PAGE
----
My charity, Facing Forward, strives to educate middle-school students about the challenges of living with a disfiguring condition and to foster acceptance of individuals who have physical differences through a program called Outside, Inside; You Decide.  Face It Online is a support tool developed by the Centre for Appearance Research (CAR) to help adults who have a physical difference manage their appearance-related distress more effectively. Facing Forward currently offers this comprehensive eight-week program free of charge.


Staring: reducing barriers

First, know that your “response” (not “reaction”) to a stare often determines the outcome. When meeting a stranger, use positive non-verbal body language, such as a simple smile, to display a reassuring sign of friendliness and approachability. Your smile helps put the stranger at ease. If you frown or look at strangers with scorn, you may cause them to feel awkward, annoyed or anxious. Also, becoming upset can drain you of energy. Instead, become an agent for change—first for yourself and, in the process, for society.




Redefining and Valuing Beauty

Article source, Lake Norman Women, Sept. 2014

The mind, body, and spirit are intimately connected.

People often tell me I’m Beautiful, yet my scarred appearance doesn’t meet any of the universal patterns of beauty. How is it that others find me “beautiful”? Society seems to relegate those of us with facial differences to the outskirts. Renowned plastic surgeon Stephen Marquardt recognizes society’s definition of beauty. Using the Golden Ratio, a classical mathematical pattern often found in architecture and art, he created a mask usable with any human face from any culture, race, or era, to determine how one’s facial features can fit the mold, so to speak.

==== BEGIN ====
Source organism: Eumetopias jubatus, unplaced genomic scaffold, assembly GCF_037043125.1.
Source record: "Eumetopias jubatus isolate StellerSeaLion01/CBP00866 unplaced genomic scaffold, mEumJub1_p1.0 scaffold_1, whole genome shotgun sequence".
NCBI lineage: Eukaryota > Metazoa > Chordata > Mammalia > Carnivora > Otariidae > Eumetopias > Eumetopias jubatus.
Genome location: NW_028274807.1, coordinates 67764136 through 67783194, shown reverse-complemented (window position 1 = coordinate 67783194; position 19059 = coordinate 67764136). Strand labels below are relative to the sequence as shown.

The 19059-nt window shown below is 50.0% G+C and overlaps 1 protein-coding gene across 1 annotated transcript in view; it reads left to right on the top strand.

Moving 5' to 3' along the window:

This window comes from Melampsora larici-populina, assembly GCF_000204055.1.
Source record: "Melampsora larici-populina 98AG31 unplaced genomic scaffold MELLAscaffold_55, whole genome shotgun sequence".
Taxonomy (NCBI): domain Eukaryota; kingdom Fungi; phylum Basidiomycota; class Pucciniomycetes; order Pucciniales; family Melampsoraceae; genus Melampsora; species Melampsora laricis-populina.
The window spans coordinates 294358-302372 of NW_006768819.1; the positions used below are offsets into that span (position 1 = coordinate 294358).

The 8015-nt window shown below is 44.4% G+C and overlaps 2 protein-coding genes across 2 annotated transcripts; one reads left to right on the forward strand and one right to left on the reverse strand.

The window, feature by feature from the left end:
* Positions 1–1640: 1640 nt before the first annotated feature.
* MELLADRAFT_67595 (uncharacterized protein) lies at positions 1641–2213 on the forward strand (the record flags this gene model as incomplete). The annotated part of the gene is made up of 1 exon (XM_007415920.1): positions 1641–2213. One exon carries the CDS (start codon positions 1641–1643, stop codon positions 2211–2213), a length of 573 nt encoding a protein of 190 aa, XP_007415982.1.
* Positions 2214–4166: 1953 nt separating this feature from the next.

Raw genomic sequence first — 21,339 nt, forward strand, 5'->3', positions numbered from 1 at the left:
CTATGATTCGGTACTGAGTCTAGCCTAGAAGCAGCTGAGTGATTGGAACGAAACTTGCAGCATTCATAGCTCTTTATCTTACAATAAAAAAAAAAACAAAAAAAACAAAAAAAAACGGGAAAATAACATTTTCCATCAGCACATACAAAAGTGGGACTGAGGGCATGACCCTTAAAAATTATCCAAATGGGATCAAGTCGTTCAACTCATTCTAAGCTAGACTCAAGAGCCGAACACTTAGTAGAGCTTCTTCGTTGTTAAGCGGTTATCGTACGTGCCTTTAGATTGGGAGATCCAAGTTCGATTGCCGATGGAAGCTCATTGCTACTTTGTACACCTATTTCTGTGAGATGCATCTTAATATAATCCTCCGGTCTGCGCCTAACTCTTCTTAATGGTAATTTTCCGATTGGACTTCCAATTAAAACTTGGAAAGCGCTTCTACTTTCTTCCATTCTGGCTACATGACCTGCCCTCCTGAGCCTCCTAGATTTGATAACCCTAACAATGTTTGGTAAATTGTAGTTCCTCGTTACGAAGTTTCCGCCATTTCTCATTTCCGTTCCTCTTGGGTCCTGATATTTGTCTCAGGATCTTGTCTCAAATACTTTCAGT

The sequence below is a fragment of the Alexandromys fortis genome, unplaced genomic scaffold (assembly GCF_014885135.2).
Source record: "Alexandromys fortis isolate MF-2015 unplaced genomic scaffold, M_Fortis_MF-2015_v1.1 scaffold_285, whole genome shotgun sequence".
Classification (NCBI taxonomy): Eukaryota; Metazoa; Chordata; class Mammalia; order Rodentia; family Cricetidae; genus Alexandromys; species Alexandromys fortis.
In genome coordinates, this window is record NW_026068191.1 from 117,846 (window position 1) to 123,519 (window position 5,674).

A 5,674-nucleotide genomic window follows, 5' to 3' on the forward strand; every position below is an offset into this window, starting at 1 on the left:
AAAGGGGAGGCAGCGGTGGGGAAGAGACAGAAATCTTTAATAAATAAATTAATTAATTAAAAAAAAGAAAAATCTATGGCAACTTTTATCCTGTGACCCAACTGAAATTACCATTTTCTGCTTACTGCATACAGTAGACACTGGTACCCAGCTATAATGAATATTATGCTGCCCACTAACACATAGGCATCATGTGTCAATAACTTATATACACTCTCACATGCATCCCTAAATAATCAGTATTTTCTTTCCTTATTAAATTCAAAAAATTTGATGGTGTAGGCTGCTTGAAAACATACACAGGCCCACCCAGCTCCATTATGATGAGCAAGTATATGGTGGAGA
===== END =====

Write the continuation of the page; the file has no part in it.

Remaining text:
Our society must recognize the inflated value that we give this unattainable notion of beauty and the extremes we endure to acquire and maintain it. The media suggests women’s beauty has an expiration date, driving them to drastic measures to counter signs of aging. It seems more forgiving of aging men (turn on “60 Minutes” any given week), though men readily seek anti-aging opportunities as well. In the U.S., more money is spent on beauty than on education and social services. According to the American Society of Plastic Surgery, cosmetic plastic surgery procedures have risen more than 450 percent in the last 10 years, and 13.8 million procedures were performed in 2011.

The fashion industry and media define beauty but recently, several impressive groups of young women have mobilized to demand magazines discontinue Photoshopping images of females they feature. Fed up with unrealistic, unattainable ideals of beauty, these girls are challenging the “beautiful” stereotype.

Author and attorney Deborah Rhodes reminds us that appearance is not just an aesthetic issue, but a legal and political one. Political activism can pressure businesses, government, and media to acknowledge appearance-related issues are as serious offenses as gender and racial discrimination. Statistics show 16 percent of employees report appearance discrimination. Unattractive people are less likely to be promoted or hired and earn less than attractive co- workers performing the same jobs; and unattractive defendants get longer prison sentences than the attractive.

Dove’s Campaign for Beauty found in a study of 3,000 women, only two percent describe themselves as beautiful. Ginny Olson’s study of 548 middle and high school girls found 59 percent are displeased with their bodies, and 69 percent said magazines influence their ideal. Cinderella, Snow White, and Sleeping Beauty start stereotypes early. If “normal” women and girls don’t feel good about their appearances, how can females with facial differences caused by birth, disease, or trauma feel good about their appearance?

While beauty has a place in society, it shouldn’t become privilege that discriminates against and excludes others. “Beauty” should value our unique, enduring characteristics, inside and out.